Isaiah 34 has some application to our days. This is illustrated by the way it flows into the next chapter, a picture of life in God’s kingdom. The vision presented in chapter 34 has its roots in a situation in the prophet’s own time, but God causes the prophet to extend his vision.
Look how today’s chapter starts, “give attention O peoples! Let the earth hear … for the LORD is enraged against all the nations and furious against all their hosts; he has devoted them to destruction …” (verses 1,2) followed by the words “all the host of heaven shall rot away and the skies roll up like a scroll”. These words are seen as symbolic of the leaders, those in power, the ones the people look up to! This is clearer in the next verse, “my sword has drunk its fill in the heavens…” God’s sword!
Verse 8 puts the focus on Zion, God’s holy mountain. “For the LORD has a day of vengeance, a year of recompense for the cause of Zion”. But why the reference in the next verse to Edom? In Genesis 36:1 we learn that Esau (the brother of Jacob) starts to be referred to as Edom, like Jacob being renamed Israel. One of Esau’s wives was the daughter of Ishmael (verse 3). Esau had twelve sons, as did Jacob, and the detailed list of his descendants (verses 9-43) shows they spread as far as the Euphrates (verse 37).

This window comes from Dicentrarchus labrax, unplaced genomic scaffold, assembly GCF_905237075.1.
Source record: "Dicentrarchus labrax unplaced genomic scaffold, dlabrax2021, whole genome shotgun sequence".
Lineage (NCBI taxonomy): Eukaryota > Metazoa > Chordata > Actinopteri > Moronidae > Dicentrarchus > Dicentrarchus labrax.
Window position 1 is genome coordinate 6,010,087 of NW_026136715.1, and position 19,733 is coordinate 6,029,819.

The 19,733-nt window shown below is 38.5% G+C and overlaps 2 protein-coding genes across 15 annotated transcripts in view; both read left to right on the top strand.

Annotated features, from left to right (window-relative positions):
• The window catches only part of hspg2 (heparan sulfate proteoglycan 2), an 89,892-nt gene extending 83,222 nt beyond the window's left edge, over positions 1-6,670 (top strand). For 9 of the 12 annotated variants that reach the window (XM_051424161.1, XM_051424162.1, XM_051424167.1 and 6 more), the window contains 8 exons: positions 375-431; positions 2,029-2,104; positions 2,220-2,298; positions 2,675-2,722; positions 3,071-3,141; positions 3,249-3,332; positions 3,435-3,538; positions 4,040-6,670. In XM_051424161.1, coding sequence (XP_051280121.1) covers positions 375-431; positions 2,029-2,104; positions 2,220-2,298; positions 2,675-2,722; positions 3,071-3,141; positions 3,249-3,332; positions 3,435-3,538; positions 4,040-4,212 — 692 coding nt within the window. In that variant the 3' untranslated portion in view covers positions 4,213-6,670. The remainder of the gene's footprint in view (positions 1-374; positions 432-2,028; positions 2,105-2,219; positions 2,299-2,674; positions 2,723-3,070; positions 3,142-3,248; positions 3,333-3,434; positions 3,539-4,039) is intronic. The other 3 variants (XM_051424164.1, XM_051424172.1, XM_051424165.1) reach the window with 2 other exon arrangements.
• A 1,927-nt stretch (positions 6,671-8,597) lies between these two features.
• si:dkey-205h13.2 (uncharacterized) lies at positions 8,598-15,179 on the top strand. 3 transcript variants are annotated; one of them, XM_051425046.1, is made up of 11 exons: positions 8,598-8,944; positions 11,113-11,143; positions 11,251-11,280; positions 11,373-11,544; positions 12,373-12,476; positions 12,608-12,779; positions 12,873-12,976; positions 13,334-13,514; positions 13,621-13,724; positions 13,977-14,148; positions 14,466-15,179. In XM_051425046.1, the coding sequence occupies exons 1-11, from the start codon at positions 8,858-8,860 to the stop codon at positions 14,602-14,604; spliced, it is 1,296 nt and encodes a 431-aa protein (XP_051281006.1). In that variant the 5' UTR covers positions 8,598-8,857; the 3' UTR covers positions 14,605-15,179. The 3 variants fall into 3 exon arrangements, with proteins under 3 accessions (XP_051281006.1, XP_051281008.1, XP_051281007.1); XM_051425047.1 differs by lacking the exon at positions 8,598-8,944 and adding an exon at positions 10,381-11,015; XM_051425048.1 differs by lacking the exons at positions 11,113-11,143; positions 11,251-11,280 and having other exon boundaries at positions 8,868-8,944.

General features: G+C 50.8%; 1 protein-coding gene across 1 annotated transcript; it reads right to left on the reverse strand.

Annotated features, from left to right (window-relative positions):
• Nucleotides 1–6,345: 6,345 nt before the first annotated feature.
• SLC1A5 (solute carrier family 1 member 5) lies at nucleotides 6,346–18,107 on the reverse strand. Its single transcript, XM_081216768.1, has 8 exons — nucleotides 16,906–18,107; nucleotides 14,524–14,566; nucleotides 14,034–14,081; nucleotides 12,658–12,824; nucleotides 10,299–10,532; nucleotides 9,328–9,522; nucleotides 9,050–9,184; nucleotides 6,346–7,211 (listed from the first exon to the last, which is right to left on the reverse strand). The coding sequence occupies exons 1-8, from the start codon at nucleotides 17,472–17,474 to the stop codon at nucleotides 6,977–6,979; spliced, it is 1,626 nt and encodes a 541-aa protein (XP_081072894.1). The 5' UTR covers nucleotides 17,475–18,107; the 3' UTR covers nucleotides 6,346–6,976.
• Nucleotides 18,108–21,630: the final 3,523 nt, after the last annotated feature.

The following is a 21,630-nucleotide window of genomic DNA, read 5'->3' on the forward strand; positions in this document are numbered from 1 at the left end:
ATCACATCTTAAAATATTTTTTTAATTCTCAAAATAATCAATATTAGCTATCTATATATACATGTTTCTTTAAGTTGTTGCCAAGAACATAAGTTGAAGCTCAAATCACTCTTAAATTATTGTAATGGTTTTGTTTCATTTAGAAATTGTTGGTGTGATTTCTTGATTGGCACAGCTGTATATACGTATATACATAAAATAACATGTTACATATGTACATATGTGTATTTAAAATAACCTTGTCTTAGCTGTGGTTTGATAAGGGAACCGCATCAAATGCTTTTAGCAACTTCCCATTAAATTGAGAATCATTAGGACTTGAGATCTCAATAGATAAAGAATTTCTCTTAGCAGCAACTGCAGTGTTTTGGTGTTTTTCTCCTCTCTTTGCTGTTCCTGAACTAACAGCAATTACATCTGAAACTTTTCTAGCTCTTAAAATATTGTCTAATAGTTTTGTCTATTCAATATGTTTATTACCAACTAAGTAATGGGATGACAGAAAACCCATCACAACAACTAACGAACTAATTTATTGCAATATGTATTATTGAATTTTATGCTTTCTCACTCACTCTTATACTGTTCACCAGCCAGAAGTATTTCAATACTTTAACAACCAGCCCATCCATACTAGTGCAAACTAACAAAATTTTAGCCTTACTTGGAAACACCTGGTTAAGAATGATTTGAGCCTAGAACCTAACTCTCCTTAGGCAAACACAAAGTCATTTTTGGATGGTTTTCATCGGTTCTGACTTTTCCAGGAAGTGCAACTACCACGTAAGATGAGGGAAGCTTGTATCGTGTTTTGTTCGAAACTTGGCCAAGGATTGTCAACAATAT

At the time of the “recompense for the cause of Zion” there is a parallel event when “streams of Edom shall be turned into pitch” (Isaiah 34:9) – is Edom a particular object of God’s vengeance?
The chapter ends with God exhorting all those who are seeking Him in this time of great trouble, “Seek and read from the book of the LORD … his Spirit has gathered them … from generation to generation they shall dwell in it. The wilderness and the dry land shall be glad, the desert shall rejoice and blossom … with joy and singing … The glory of the LORD, the majesty of our God … be strong and fear not! Behold, your God will come with vengeance … then the eyes of the blind shall be opened, and the ears of the deaf unstopped …”
You will see we have quoted as far as verse 5 of chapter 35 which illustrates the sequel from where we began to read at the start of chapter 34. Our reading in James 5:1-3 has parallel thoughts, it is about the “miseries that are coming upon you … in the last days” and offers the powerful exhortation, “be patient, establish your hearts, for the coming of the Lord is at hand” (verse 8). As the world becomes ever more unstable how essential it is that we establish our hearts.